Time magazine has a series of editorials and a cover story (behind a paywall) on the campus sexual assault crisis, and it's a pretty good place to start if you haven't been following the issue and want to understand the fault lines and some of the leading characters shaping the public debate.
Vice President Joe Biden has a short piece on the White House's efforts to apply pressure to college presidents and administrators, New York Sen. Kirsten Gillibrand writes about her current efforts to address sexual assault, activist Jaclyn Friedman explains the importance of holding schools accountable and survivors share their stories of doing exactly that.
Time also invited Christina Hoff Sommers to do what she does, which is to pretend rape culture is a paranoid feminist delusion and that campus rape is just a lot of regretted sex or ploys by vengeful female undergrads to ruin the lives of unsuspecting young men. Caitlin Flanagan is unusually restrained in her short piece on fraternities and transparency, and manages not to say anything dismissive or snide about rape.
You can check the entire feature out at Time, but here are a few major takeaways from some of the contributors:
I believe that the vast majority of college presidents are right minded and like stockholders putting pressure on CEOs, the White House wants to put pressure on them to change. You don’t want to be a school that mishandles rape. Guess what? Step up. It’s time.
Part of the problem is a pure lack of understanding of the true nature of campus sexual assault. These are not dates gone bad, or a good guy who had too much to drink. This is a crime largely perpetrated by repeat offenders, who instead of facing a prosecutor and a jail cell, remain on campus after a short-term suspension, if punished at all. [...]
As a first step [to increase reporting rates], I teamed up with Missouri Senator Claire McCaskill, a former sex crimes prosecutor and powerful voice for victims, to secure the resources we need to investigate more cases, and enforce the laws we have. As it stands today, the federal agencies in charge of enforcing campus sex assault laws are left to a fraction of the funding and staff needed to be effective. And without the right oversight, nearly two-thirds of schools are failing to even report crime statistics as they are required to by current law.
Most campus rapes are committed by a small number of perpetrators who pursue victim after victim unless they’re stopped. When we squelch victims’ efforts to hold our schools accountable, it leaves those repeat offenders free to attack again. That leads to campuses with more rape, and more victims whose trauma keeps them from fully pursuing their own education and contributing to the college community in all the ways that can make a campus great.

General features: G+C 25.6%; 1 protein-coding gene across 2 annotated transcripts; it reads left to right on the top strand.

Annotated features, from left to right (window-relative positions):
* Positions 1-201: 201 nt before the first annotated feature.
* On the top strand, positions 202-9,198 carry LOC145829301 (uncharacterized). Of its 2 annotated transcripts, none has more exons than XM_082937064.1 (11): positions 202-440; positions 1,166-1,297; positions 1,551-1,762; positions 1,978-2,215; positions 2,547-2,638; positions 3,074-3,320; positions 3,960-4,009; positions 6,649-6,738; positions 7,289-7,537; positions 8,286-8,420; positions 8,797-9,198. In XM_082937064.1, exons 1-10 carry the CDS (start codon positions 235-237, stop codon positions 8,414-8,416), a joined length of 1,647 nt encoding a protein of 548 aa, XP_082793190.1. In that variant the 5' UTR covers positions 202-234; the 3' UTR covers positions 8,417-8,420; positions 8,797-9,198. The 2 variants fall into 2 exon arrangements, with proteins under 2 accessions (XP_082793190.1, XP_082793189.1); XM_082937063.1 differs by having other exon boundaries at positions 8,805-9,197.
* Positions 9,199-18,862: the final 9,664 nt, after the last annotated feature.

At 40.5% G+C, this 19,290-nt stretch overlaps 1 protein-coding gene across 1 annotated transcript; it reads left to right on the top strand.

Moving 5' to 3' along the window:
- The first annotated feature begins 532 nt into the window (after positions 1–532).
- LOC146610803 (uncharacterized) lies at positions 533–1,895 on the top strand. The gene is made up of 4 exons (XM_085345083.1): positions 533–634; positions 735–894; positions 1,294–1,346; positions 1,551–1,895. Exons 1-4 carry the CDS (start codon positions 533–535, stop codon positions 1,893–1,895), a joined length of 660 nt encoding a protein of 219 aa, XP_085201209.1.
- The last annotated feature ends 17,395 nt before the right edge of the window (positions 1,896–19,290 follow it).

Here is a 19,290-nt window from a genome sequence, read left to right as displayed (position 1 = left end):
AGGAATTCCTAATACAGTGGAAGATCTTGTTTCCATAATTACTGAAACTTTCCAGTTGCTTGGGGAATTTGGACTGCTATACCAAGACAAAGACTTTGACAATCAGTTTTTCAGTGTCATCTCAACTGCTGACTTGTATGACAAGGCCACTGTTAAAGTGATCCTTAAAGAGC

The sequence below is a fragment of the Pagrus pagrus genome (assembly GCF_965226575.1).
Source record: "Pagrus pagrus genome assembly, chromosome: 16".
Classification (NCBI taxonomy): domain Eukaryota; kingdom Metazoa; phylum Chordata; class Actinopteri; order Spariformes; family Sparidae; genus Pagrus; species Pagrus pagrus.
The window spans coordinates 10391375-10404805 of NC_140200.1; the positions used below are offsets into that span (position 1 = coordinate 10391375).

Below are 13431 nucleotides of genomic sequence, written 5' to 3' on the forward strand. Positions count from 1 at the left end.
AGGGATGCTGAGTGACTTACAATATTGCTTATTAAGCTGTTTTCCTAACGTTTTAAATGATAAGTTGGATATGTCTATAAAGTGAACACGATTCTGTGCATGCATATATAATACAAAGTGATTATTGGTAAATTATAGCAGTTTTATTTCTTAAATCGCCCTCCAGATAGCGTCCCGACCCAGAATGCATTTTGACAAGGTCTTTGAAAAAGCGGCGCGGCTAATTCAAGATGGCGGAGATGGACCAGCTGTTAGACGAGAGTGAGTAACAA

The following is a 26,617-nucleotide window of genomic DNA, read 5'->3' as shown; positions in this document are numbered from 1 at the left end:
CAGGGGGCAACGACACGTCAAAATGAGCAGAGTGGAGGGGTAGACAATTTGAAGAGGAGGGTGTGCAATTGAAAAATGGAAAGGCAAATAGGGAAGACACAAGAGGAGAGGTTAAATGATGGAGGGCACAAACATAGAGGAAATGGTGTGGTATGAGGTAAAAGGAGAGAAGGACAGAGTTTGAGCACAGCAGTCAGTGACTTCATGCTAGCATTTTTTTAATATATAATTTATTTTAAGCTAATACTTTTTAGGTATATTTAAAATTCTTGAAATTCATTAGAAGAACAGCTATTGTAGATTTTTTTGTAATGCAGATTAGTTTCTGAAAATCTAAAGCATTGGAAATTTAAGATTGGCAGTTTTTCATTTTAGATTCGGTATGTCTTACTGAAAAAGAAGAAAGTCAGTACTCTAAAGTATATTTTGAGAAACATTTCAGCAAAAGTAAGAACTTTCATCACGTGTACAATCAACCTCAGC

When it comes to addressing campus rape, the financial incentives for schools are inverted: schools that succeed at suppressing victim reporting benefit from the impression that they don’t have a “rape problem,” while the schools that encourage reporting risk a bad reputation and drop in donations. The way to change that dynamic is to raise the cost of schools sweeping it under the rug.
Emma Sulkowicz, Columbia University student and sexual assault survivor
I was raped by a fellow classmate the first day of my sophomore year. I didn’t report it at first because I didn’t feel like dealing with the emotional trauma. But then I met two other women who told me the same person who had assaulted me assaulted them, and I decided I had to do something. We all reported our cases, and all three were dismissed. [...]
Ultimately they decided he wasn’t guilty. I appealed, but appeals go to the dean who basically has the autonomy to make the final decision for every case of sexual assault on campus. That’s not right. They either must find a disinterested party or they should train him because he hasn’t been trained to know to deal with survivors.
Every day, I am afraid to leave my room. Even seeing people who look remotely like my rapist scares me.
Christina Hoff Sommers
Once again, conspiracy feminists are at the forefront of this movement [against campus sexual assault]. Just as feminist psychologists persuaded children that they had been abused, so women’s activists have persuaded many young women that what they might have dismissed as a foolish drunken hookup was actually a felony rape. “Believe the children,” said the ritual abuse experts during the day care scare [of the 1980s]. “Believe the survivors,” say today’s rape culturalists. To not believe an alleged victim is to risk being called a rape apologist.
Some will say that these moral panics, while overblown, do call attention to serious problems. This is deeply mistaken. The hysteria around daycare abuse and campus rape shed no light: rather they confuse and discredit genuine cases of abuse and violence. Molestation and rape are horrific crimes that warrant serious attention and vigorous response. Panics breed chaos and mob justice. They claim innocent victims, undermine social trust, and teach us to doubt the evidence of our own experience.